Totalitarianism failed after 1958 not because of the U.S. embargo, but because of the self-imposed internal blockade imposed by the system. Cuba’s civilized living standards and infrastructure were devastated by the alignment with the USSR and China against the free world. Cuba has been stealthily in transit since the 1970s, when it created secret overseas capitalist enterprises, seduced by Yugoslavia’s totalitarian market economy, but the old leaders are terrified to lose power. Cuba’s ruined economy only survived because of subsidies from the USSR (nearly half the annual gross domestic product [GDP] in 1959–89) and Venezuela (over a third of the annual GDP in 1999–2013), exports of services, and foreign family remittances and tourism (1993–2013). This backing has allowed Cuba to cover up its inefficient totalitarian central planning system and pass off inherited health care advances from before 1959 as the result of the totalitarian intervention.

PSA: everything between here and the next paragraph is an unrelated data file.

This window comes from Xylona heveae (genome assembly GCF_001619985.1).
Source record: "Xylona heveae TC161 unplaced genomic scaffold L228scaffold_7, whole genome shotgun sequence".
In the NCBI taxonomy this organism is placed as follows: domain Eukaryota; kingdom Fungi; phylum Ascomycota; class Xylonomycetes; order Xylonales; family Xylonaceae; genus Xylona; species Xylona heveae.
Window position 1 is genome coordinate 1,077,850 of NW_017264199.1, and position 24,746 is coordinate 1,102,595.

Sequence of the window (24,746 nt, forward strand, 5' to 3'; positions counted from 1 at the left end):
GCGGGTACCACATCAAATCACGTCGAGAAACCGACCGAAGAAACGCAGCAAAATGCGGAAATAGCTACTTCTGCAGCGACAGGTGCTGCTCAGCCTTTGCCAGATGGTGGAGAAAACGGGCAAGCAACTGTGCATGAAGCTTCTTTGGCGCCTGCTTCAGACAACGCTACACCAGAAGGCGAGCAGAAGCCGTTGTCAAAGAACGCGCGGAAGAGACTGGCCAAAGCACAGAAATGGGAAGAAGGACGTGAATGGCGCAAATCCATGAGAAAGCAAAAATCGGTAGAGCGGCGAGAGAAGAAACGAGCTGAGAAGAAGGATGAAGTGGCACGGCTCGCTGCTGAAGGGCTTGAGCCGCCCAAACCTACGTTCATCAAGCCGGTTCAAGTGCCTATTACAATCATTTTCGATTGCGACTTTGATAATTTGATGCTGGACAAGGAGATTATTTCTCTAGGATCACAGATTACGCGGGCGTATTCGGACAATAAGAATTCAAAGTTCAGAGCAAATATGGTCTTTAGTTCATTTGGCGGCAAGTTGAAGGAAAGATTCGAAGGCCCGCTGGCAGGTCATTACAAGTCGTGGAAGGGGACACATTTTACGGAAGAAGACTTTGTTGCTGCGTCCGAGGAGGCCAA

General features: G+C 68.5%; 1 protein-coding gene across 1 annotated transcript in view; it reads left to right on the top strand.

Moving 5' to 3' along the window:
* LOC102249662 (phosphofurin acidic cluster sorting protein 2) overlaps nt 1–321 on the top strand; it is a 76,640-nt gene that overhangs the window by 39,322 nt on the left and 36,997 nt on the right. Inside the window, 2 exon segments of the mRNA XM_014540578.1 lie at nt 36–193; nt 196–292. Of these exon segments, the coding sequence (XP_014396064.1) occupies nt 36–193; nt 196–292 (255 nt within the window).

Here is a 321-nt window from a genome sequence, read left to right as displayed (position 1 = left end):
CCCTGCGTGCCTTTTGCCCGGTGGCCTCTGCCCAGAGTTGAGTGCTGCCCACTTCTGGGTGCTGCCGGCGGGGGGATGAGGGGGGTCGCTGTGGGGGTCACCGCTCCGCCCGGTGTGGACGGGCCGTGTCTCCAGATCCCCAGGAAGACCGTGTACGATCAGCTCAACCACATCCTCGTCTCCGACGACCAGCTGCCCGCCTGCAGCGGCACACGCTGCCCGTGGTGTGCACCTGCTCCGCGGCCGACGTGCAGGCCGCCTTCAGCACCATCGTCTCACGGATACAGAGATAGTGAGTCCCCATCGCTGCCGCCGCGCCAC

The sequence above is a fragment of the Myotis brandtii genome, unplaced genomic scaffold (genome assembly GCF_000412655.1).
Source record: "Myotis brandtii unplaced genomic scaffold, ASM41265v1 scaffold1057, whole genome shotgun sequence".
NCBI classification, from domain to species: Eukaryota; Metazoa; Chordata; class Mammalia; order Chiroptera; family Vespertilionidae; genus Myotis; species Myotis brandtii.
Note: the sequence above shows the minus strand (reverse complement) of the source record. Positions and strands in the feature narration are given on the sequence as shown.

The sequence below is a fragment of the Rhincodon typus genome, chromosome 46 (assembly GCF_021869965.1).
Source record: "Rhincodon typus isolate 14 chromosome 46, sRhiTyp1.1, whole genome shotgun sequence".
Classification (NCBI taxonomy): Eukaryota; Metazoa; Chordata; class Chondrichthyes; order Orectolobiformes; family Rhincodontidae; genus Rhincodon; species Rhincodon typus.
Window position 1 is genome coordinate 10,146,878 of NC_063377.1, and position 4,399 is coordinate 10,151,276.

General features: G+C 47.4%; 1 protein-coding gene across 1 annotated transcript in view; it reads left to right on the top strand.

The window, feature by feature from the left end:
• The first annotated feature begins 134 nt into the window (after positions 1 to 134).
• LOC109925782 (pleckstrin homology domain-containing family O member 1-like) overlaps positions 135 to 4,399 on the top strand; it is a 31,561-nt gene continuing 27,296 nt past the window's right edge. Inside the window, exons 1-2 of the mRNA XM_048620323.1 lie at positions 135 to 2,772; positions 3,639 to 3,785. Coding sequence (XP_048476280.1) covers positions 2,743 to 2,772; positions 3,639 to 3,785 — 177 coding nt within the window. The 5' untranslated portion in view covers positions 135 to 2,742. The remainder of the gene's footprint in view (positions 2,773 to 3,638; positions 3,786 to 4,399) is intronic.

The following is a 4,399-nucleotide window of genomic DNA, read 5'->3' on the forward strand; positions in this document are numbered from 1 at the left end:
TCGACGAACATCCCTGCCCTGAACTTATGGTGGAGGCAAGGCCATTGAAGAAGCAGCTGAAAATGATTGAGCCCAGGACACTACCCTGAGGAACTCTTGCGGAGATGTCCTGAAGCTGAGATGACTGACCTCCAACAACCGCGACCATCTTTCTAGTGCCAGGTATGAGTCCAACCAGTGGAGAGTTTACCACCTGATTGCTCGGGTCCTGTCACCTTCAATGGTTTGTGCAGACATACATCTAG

Between 1959 and 2013, Cuba produced 15 times as many physicians while its population doubled, creating a mass of cheap medical labor similar to the unproductive Soviet and Chinese health systems. In 1958, Cuba had the 14th lowest infant mortality rate in the world; it has the 31st lowest now. About two million persons and thousands of physicians have emigrated from Cuba during 1959–2013. Today, half of Cuba’s doctors work overseas where they get some relief from the penury they suffer at home, in “temporary emigration” that allows them to improve knowledge and skills via the only contact with foreigners they are permitted to have. The regime, of course, obtains great financial returns and political support for this “slave human traffic.” Physicians are forced by law to work 2 years of rural service; they are frequently sent to the most distant villages as punishment for low quality of care. Most of them prefer to go to the most difficult rural communities abroad than to serve in Cuba’s own distant villages.